Many of you have heard there is going to be an El Nino developing later this fall and continuing through winter. This meteorological phenomenon is somewhat predictable and will impact on not only our weather, but weather around the world.
Simply put, El Nino is warmer than average water temperatures off the coast of South America, west of Peru. When El Niño isn’t occurring, the trade winds blow in a westerly direction along the equator. You might not realize it, but these winds pile up warm surface water in the western Pacific, so the sea surface is as much as 18 inches higher in the western Pacific than in the eastern.
You can learn more by watching this video from NOAA.
The water temperature and height of the seas are intimately connected to pressure systems across the Pacific. This interlock of pressure and sea temperature and their fluctuations are knows as the El Nino-Southern Oscillation. Not only do water temperatures rise and fall, but so too is there a see-saw shift in surface air pressure between the eastern and western halves of the Pacific. It was in the middle of the 20th century when climatologists and meteorologists realized that El Niño and the Southern Oscillation were connected.
Changing Water Temperatures
There is a current of water called the Humboldt Current which depends on the normal flow of the trade winds to function in a typical manner. The Humboldt Current is a cold ocean current which flows north along the coasts of Chile and Peru, then turns west and warms as it moves out into the Central Pacific. When flowing in a typical non-El Nino manner the water is warmer across the western Pacific, but cooler in the eastern.
As the pressure changes across the Pacific and El Nino becomes established, the equatorial westerly winds diminish. Subsequently, the Humboldt Current weakens allowing the waters along the coast of Chile and Peru to warm and creates warmer than usual conditions along the coast of South America.
The Pacific Ocean is enormous and meteorologists have created different regions for monitoring El Nino. Depending on which region warms, the effects are different. In addition to the location of the El Nino, the strength of the El Nino is enormously important. The chart below shows how each of the 4 regions is behaving currently.
In general, and remember there are never 100% correlations when it comes to weather, a weaker El Nino brings colder conditions to the east during the winter while a strong El Nino brings warmer. For example, there was a weak El Nino during the winter of 1979-1980 and we had very little snow with a cold February.
There are lots of other variables that affect our weather during the winter. The Pacific-North American Pattern (PNA), the North Atlantic Oscillation (NAO) and the Arctic Oscillation (AO) are three such teleconnections. While an El Nino is an important player in weather, other factors can overwhelm the El Nino effects and make long-range forecasting on El Nino alone no a good idea.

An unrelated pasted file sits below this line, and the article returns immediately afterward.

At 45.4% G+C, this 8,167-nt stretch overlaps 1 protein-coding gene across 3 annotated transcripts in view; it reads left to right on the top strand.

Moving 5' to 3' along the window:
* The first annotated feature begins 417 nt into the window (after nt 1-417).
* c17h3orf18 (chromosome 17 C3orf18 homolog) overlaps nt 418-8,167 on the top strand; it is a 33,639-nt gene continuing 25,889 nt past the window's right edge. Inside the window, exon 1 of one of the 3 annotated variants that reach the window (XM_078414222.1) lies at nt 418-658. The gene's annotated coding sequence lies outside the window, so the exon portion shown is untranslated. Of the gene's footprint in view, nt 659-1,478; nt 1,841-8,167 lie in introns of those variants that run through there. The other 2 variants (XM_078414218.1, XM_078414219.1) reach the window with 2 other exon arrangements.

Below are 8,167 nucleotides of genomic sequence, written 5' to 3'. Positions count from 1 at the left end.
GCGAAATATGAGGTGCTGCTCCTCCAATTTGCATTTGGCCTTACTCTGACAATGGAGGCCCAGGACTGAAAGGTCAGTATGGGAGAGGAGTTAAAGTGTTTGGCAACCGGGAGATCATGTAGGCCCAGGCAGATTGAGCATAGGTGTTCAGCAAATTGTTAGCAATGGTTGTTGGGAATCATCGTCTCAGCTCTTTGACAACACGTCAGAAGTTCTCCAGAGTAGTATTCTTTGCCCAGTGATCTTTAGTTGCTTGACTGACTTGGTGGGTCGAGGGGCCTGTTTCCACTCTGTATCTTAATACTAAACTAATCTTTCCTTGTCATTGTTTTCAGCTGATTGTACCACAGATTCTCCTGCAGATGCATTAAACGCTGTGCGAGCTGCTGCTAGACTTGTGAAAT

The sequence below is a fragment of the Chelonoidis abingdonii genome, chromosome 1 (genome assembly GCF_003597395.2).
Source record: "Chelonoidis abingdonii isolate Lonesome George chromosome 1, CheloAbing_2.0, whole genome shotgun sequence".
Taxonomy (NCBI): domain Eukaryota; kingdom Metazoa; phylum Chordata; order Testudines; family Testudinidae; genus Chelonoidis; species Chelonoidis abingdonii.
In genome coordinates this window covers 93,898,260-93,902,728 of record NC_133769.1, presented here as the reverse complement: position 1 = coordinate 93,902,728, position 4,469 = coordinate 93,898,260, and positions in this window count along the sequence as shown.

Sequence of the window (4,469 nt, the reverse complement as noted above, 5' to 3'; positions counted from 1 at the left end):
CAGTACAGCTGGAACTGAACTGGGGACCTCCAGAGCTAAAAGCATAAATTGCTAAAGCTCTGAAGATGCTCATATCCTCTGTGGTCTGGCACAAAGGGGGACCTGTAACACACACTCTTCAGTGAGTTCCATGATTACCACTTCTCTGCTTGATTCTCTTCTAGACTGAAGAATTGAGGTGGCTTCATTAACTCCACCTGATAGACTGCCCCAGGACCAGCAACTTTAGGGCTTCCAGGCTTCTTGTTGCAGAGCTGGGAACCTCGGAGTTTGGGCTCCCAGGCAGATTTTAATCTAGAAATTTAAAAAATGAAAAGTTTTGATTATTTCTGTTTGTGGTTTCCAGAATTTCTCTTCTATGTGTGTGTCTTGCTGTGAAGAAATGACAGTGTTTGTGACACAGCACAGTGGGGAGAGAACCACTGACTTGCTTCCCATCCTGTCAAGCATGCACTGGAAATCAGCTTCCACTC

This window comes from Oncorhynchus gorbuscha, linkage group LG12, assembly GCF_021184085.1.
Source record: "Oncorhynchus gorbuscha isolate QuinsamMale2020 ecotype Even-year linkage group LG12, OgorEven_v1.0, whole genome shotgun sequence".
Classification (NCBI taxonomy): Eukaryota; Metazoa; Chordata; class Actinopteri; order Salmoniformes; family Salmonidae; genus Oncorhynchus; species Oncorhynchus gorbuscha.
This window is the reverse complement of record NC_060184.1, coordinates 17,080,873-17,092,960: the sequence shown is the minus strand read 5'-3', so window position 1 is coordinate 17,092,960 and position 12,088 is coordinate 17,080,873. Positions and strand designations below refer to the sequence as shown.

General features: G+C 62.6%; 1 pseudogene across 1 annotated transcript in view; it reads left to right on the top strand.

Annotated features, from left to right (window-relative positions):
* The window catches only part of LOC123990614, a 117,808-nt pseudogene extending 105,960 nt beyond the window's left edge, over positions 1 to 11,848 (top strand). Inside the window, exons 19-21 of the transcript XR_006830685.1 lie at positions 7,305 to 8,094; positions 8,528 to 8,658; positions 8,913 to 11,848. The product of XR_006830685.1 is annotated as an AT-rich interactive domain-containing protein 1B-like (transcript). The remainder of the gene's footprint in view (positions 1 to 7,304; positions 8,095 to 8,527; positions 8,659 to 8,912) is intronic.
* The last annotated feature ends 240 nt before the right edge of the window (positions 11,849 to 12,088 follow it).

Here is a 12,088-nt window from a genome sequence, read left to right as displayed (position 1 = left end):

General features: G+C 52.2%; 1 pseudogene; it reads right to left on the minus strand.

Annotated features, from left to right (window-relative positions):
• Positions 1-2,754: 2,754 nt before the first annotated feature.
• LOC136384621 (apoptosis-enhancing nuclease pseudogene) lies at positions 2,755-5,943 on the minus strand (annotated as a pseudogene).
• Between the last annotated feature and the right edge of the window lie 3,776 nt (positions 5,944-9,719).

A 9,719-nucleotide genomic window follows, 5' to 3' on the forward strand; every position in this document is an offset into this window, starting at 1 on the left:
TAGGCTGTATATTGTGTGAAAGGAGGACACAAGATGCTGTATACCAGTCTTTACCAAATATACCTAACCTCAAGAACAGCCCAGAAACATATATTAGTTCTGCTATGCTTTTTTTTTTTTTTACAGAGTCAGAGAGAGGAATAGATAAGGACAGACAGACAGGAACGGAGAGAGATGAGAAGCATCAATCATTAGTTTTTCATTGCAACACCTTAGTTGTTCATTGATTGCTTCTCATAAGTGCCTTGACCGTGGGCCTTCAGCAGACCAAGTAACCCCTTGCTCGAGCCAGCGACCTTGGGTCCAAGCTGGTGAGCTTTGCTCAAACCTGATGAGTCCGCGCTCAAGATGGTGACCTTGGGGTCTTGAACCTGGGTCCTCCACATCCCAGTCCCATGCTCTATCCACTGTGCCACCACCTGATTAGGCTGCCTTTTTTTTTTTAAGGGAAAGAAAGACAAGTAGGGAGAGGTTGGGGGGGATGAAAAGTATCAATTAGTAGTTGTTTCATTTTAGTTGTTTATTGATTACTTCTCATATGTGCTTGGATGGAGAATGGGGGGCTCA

The chart below shows what our winters have been like during strong and weak El Nino events. This year’s El Nino is expected to be moderate.
Right now, most computer model forecasts of the computer models agree on a moderate El Nino during the latter half of the fall and continuing into spring of next year.
As you know this has been one of the driest Septembers on record. As an interesting exercise, I decided to look at other dry Septembers and what the following winter brought to Boston in terms of snowfall. Since snow is highly variable, this method isn’t a perfect predictor for your town because some of the years Boston didn’t get much snow, places like Worcester got a lot more.
For example, in the winter of 1957/58 Boston had about 45 inches while Worcester had just under 100 inches of snow. That winter took place with a strong El Nino which likely brought big storms, but also warm air off the ocean. This year El Nino isn’t expected to be so strong.
Dry is somewhat arbitrary so,for this exercise I considered exceptionally dry to be under 1 inch of rain. Here’s what I found. There are only 12 such Septembers since the late 1800s and 10 have them were followed by normal or below normal snowfall. Two of the winters did have above normal snowfall, and one had record snowfall. (1995-1996), but both of those occurred in La Nina years of which this isn’t going to be.
I love looking at current fall weather to help predict what the upcoming winter will be like. There are some correlations between the weather in October and November and what the following three months brings. To that end, the following map shows the National Weather Service predicting our overall warm pattern to continue the rest of the fall.
This is why I like to wait until the fall is complete before really committing to a winter forecast. That said, based on the upcoming El Nino and the Pacific Decadal Oscillation being in a cold mode, many have predicted a cold and snowy winter in the east since early spring.
Bottom line, I’m leaning away from a blockbuster snowy winter, but let’s see how the next 4 weeks plays out and then revisit the winter season. I’d be interested in hearing your thoughts on the weather or any of the blogs on Twitter @growingwisdom